A few months ago, I noticed some observations on the tameness of wild birds in the West. The following facts came under my notice in 1872, in Minnesota and Dakota. In the vicinity of St. Paul, prairie chickens were exceedingly wild, so that an inexperienced marksman could with difficulty secure a shot; but in northern Minnesota I saw one brood, the hen and half-grown chicks, which were so tame that I could scarcely frighten them out of my way with clods, etc. In the southern part of the State blackbirds and ducks always seemed wild, but in the far northern part of the State they were very tame, and could easily be approached and shot. I observed the same thing with several species of hawk, which in Pennsylvania are generally so wild. At Glyndon, on the Northern Pacific Railroad, I saw cow-blackbirds ranged along the back of a mule, which was tethered in front of the frontier hotel, for a whole day. I may remark, also, of that country, that I have never seen insects and small snakes so abundant in any part of the United States as in northern Minnesota and Dakota in 1872, and I do not think any part of the country can produce larger mosquitoes than that region.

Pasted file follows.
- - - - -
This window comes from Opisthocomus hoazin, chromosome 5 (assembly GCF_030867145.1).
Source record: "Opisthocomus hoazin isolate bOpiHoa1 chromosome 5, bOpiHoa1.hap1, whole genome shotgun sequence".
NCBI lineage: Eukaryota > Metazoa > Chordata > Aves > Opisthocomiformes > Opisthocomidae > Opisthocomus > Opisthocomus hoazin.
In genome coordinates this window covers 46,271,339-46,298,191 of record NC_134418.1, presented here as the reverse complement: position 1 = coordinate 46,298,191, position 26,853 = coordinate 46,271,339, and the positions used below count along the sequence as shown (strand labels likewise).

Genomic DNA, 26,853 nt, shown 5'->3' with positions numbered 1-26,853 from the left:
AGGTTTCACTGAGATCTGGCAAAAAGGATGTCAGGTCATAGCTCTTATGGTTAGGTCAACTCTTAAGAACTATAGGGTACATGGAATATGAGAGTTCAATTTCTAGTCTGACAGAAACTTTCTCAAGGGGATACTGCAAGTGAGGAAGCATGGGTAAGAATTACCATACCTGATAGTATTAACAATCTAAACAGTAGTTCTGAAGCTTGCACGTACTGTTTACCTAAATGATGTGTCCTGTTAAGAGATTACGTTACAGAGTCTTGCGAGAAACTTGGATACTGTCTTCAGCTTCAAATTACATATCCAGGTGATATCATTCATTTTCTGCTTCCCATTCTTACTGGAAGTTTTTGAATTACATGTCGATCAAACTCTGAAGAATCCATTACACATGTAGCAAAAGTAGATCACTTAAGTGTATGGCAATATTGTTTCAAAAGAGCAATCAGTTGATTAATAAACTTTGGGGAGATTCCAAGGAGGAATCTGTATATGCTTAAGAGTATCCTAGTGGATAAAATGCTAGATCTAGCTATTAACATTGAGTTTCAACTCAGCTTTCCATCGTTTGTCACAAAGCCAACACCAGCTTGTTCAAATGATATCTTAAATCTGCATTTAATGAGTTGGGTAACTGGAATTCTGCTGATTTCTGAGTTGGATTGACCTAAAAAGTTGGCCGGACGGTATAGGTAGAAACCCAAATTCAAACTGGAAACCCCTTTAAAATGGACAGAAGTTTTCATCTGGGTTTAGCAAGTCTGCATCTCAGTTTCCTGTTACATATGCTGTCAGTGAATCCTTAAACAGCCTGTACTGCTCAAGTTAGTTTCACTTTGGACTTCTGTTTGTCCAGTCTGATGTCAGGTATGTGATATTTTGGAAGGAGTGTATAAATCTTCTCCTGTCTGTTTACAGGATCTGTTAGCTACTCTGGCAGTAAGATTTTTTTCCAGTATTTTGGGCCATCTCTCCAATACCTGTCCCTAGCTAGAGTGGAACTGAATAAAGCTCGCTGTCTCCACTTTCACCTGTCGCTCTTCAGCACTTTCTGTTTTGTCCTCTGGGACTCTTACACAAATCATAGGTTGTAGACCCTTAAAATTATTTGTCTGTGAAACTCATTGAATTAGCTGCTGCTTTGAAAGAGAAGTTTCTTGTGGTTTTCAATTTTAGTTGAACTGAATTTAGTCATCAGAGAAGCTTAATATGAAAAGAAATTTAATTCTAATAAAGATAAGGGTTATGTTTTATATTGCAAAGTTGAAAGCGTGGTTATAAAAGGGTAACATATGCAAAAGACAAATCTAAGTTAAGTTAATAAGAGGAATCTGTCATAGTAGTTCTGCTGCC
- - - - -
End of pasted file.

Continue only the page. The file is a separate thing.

Lewisburg, Pa.